The Winter Hoop House

We finished planting the winter greens yesterday.

Our hoop house is 30′ by 12′ and has five raised beds in it.  This limits greatly what we are able to grow over the winter.  During our first winter on the farm, we only used the hoop house to start seedlings for the spring as we weren’t quite ready to venture into off-season planting.  Last year, however, we tried our luck with mini hoop houses (little versions of the big one inside the big one, think Matryoshka Dolls: Farm Edition).  I wrote about last year’s set-up here:

This year, we’re venturing into a new realm altogether.

IMG_1319Rather than repeat the mini hoop houses (which worked, mind you, but were cumbersome), we decided to put a second layer of polyethylene plastic over the entire hoop house.  Once the house was essentially gift-wrapped, we got all of our seedlings planted.  This year’s hopefuls include lacinata kale, arugula, red chard, mustard greens, and two kinds of lettuce.


Our four rescues, transplanted into five-gallon buckets and hunkering down for the winter

In the back corner of the house, fairly hidden under their own sheet of plastic, are our hot pepper transplants.

We “saved” one Jalapeño, one Thai Chile, and two Bolivian Rainbow Hot from the freezing temperatures outside.  Due to their delicate nature,  these plants require an added layer of protection and tucking them away under more polyethylene seemed to do the trick.


Our Evening at the Improv cat door, made of car floor mats stapled to some wood

Despite the added layer of protection, the interior of the house really didn’t seem to be getting warm enough on cloudy days.  Add to this the problem of the cat-door breeze, and we had a real issue that needed solving.  Why does our hoop house have a cat door, you ask?  Well, we need the cats to have unfettered access to the hoop house for two reasons:


A planting tray full of cat food

1.  Last year’s kale and spinach were pretty much wiped out by mice and voles.  Ever since the cats have been lounging around the raised beds, there has been no sign of rodents whatsoever, and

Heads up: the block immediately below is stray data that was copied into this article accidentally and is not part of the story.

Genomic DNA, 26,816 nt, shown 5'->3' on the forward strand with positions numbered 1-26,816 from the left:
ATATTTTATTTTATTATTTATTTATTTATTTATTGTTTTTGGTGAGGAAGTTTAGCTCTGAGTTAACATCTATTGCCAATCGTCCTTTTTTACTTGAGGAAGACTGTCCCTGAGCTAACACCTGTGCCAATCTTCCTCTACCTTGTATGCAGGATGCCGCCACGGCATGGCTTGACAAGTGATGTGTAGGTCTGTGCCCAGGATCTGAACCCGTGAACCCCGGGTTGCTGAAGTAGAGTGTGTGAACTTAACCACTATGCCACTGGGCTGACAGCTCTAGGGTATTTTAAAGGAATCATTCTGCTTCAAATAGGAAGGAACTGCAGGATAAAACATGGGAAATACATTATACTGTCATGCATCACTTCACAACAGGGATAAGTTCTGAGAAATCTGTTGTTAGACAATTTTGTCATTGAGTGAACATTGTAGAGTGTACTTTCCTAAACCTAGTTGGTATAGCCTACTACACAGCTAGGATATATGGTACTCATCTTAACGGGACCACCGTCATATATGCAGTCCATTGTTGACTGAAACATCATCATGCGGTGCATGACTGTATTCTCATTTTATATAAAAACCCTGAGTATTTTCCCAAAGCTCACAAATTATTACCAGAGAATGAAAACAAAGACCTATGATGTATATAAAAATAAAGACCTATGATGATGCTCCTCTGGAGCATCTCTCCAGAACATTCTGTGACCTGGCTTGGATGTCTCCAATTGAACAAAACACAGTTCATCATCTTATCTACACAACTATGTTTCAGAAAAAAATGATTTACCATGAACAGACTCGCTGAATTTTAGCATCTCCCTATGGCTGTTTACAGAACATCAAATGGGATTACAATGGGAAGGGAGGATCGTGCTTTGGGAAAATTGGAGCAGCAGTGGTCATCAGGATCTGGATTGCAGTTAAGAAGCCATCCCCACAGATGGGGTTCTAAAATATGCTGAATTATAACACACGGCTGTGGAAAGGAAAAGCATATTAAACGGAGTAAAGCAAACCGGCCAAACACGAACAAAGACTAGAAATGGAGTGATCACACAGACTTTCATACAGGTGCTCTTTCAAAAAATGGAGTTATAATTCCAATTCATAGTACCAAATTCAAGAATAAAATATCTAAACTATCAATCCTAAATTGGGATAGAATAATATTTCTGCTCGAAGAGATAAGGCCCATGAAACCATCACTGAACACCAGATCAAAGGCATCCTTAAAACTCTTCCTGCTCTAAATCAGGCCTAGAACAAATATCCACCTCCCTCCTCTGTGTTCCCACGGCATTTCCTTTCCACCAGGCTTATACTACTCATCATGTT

2. despite their oozing disdain for All Things Human, we kinda like these guys and want them to survive the cold months.  We keep their food and water in the hoop house to encourage them to hang out there.

So, the nighttime temperatures have been plummeting into the 20s and are only going to plummet further over the winter months.  The biting winds started puffing in through the flaps of the cat door and we knew we needed a better solution.


Interior hoop house decorating by Better Hobos and Gardens

The first step was to build mini archway “walls” on the front end of the raised beds as a sort of wind block.

We then draped a tarp over the inside of the doorway like a hobo’s version of those temporary vestibules used by restaurants in the winter.

But we still wanted more warmth.


Our maintenance drone, vigilantly heating the hoop house

Ultimately, we invested in a small heater attachment for our propane tank.  After a reasonable amount of research, we found one that was affordable and seemed like it could handle the job.  It is a simple design that resembles, in no small way, a miniature robot.  As soon as we had it up and running, I felt like we were performing a real-life reenactment of Silent Running, complete with our very own maintenance drone.

Hopefully, our story line will turn out much, much better.

About applewoodfarm

Restaurateur, farmer, bartender, beekeeper, friend, wife, mother, dog lover, cat tolerater, chicken hypnotizer, blogger, and sometime yogi
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3 Responses to The Winter Hoop House

  1. jtriss says:

    Nice Silent Running allusion.

  2. I never even thought of pulling up the peppers to keep them safe through the winter. I usually let mine die! I am going out with my shovel now lol!

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